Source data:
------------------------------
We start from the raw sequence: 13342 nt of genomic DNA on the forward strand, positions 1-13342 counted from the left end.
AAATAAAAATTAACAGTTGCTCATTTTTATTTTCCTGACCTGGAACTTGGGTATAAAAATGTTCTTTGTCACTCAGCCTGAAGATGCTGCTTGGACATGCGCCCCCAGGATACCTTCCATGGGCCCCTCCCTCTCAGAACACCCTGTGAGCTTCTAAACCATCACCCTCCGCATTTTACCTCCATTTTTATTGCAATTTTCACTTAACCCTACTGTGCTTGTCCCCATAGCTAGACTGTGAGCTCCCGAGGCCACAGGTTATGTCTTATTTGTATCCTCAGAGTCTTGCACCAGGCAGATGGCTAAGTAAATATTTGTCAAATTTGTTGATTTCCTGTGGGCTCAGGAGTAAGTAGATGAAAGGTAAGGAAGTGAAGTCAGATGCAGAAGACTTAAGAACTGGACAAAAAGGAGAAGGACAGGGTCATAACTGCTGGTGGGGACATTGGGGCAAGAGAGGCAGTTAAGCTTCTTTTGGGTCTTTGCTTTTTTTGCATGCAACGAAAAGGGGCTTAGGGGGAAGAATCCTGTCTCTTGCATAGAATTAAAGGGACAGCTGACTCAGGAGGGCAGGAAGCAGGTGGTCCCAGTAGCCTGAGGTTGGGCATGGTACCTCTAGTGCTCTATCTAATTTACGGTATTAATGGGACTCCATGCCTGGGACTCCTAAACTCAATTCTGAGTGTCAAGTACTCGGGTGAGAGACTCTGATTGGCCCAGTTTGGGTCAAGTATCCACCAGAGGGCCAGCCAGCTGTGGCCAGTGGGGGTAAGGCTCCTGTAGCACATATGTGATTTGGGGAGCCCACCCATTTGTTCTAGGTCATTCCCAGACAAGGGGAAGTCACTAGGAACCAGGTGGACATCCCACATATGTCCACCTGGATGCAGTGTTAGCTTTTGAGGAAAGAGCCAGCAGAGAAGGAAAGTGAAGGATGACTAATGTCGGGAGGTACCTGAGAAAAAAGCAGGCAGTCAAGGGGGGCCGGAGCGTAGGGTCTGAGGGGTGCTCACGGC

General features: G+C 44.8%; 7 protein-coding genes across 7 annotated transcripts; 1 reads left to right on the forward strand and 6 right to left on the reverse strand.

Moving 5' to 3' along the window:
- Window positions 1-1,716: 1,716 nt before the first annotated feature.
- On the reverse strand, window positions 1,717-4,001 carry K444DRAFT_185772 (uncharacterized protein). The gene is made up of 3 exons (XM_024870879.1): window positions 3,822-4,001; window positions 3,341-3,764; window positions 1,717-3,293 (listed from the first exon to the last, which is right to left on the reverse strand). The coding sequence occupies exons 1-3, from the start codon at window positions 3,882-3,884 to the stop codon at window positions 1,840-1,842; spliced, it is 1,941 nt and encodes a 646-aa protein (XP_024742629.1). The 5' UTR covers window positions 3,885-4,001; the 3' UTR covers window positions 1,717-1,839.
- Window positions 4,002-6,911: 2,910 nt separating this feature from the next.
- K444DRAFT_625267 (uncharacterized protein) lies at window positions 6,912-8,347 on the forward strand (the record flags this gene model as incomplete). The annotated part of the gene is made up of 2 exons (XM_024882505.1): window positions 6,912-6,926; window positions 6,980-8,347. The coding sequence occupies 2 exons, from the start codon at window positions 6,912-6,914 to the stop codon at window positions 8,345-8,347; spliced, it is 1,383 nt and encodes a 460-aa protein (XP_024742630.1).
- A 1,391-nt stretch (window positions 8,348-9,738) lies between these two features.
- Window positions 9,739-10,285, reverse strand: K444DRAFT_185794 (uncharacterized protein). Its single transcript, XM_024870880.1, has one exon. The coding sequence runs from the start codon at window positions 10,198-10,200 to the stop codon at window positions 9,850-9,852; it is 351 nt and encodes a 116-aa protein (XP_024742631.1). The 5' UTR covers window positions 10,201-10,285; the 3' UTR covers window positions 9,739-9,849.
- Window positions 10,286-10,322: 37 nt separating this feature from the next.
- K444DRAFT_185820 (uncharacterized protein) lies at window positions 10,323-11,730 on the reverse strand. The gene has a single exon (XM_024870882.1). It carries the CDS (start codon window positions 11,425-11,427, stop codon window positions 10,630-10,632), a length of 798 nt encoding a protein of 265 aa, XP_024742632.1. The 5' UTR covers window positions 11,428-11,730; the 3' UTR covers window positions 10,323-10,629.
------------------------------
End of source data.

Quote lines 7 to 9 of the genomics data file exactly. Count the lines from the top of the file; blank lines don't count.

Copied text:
- Window positions 4,002-6,911: 2,910 nt separating this feature from the next.
- K444DRAFT_625267 (uncharacterized protein) lies at window positions 6,912-8,347 on the forward strand (the record flags this gene model as incomplete). The annotated part of the gene is made up of 2 exons (XM_024882505.1): window positions 6,912-6,926; window positions 6,980-8,347. The coding sequence occupies 2 exons, from the start codon at window positions 6,912-6,914 to the stop codon at window positions 8,345-8,347; spliced, it is 1,383 nt and encodes a 460-aa protein (XP_024742630.1).
- A 1,391-nt stretch (window positions 8,348-9,738) lies between these two features.